• In the world of tablets, the expectation isn't to be compatible with anything in particular. It's mostly about viewing things and not so much about editing or creating things. To that end, this is why Android tablets and iPad are successful -- it doesn't have to be "compatible" with anything but web standards.

    Being able to view Office documents is just about the only thing of interest which is typically no big deal as those apps exist in abundance.

    As for the user interface? It's all about touch gestures

  • Zune was distinctive, and not just its colour scheme. I'm sure they could 'biggie' that squirt technology and have a tablet that could fling a poo. Imagine the Blamer dance with a poo flinging Bune.

  • Have you considered making it light enough that your arm doesn't ache after 5 minutes?

    Have you considered developing some muscle tone? My 4 year old can use the iPad for as long as I will let him with no complaints, and I have the heavier old model.

  • Not being distinctive has never stopped Microsoft from doing, well, pretty much anything in the past. Why is it stopping them now, I wonder?

  • want a lightweight device that can run their Photoshop/Painter/etc. and has good pressure sensitivity (>512 "levels").

    They practically all broke down in tears when they found out the ipad was essentially a giant iphone and not a productivity device they could really utilize.

    Granted - the processing power required to run those programs might currently be a bit much for the form factor of the ipad, but it's definitely something to strive for, IMO. The market is definitely there.

    • 1000% this.

      Apple has always had the graphic design market, but it shocks me that they haven't designed some flavor of the iPad to target this demographic. Steve Jobs may have said that the stylus is a bad input method (and for a cell phone it is), but Wacom makes a mint selling pen input pads, and every graphic designer I know has one. A GD friend of mine actually contemplated getting an HP Slate due to its hybrid touch/stylus input in conjunction with the ability to run Photoshop and Illustrator.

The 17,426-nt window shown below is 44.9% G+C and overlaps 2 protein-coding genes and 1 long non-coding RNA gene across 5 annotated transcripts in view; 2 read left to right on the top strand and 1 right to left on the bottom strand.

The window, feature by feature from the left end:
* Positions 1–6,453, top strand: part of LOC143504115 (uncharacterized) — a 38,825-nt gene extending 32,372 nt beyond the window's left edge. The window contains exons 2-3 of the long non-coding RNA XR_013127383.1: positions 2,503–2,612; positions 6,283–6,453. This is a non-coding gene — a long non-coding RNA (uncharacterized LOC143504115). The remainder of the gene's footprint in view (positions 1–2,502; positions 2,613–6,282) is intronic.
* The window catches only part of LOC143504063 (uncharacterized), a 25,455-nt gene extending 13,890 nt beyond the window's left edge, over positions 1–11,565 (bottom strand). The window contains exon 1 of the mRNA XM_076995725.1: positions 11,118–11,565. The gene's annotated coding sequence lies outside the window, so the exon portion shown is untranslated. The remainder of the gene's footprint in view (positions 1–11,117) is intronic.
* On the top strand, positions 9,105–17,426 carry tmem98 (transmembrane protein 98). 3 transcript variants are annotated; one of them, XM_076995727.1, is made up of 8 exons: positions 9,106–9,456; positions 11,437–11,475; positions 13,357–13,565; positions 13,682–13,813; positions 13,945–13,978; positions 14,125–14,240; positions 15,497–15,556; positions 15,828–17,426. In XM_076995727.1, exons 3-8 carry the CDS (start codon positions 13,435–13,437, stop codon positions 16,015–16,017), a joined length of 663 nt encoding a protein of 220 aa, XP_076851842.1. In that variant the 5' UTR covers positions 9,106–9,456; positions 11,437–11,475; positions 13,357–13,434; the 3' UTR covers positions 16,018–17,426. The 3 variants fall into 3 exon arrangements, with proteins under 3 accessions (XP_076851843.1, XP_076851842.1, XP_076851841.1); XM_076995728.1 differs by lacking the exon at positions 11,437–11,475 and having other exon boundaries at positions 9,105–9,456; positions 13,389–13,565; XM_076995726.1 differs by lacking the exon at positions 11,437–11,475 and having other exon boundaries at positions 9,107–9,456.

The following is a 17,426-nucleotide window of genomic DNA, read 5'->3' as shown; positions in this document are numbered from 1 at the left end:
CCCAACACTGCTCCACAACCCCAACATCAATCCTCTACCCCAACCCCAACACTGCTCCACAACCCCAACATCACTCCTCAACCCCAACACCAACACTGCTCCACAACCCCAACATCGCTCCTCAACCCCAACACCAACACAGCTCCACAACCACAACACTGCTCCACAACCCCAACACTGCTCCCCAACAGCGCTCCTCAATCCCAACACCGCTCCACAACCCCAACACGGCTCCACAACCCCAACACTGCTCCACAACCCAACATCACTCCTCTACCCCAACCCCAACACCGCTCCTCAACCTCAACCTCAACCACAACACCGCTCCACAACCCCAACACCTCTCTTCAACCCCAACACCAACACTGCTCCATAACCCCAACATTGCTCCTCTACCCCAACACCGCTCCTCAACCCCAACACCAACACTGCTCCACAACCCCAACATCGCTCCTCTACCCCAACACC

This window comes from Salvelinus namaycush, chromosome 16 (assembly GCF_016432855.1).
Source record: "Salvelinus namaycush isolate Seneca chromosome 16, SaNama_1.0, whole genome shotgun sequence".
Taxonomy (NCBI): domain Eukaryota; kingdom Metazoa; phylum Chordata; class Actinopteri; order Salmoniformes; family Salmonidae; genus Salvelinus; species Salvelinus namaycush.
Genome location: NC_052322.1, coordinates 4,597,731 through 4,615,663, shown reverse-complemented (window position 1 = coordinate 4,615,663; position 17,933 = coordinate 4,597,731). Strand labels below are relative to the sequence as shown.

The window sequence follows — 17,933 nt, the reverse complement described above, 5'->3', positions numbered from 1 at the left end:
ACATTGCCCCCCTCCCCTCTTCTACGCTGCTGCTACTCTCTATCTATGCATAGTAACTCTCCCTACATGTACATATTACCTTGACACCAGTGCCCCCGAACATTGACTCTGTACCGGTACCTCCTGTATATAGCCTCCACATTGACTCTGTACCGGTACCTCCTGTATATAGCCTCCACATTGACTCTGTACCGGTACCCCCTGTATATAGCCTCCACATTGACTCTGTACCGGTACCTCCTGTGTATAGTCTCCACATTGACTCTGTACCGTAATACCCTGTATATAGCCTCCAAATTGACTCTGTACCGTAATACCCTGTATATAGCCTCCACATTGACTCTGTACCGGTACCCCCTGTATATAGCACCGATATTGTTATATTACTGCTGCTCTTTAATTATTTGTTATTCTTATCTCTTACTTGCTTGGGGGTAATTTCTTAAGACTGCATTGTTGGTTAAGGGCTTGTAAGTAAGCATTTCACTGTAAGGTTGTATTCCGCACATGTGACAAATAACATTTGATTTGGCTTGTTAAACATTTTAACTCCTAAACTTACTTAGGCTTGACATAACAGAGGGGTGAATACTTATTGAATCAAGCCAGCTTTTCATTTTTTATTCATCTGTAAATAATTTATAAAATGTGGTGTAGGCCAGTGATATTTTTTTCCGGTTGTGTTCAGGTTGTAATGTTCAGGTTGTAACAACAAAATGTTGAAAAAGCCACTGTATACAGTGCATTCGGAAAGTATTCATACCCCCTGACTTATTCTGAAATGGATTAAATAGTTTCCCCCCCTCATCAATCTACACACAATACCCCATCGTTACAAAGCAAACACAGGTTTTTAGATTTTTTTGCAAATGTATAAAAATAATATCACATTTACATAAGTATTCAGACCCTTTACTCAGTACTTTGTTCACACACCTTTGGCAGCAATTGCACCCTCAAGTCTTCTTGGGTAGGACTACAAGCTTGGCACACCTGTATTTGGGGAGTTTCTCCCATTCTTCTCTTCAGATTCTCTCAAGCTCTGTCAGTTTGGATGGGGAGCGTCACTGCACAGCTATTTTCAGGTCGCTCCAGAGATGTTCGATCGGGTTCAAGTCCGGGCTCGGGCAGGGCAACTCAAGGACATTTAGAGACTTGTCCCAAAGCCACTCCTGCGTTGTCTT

IMO what A

  • You're not masturbating nearly enough.

  • "Have you considered making it light enough that your arm doesn't ache after 5 minutes?"

    Have you considered getting a 10-pound weight and lifting it a couple of times?

  • They tried, it sucked, they buried it.

  • Translation:

    WinMo 7 Ain't selling, and we're not going to throw any more money down that hole until we see some results.

  • "If we come out with one now, we can't shed our, 'Me too!' image."

    And in all honesty, it's not exactly the worst move for them either.

There is no distinction between any AI program and some existent game.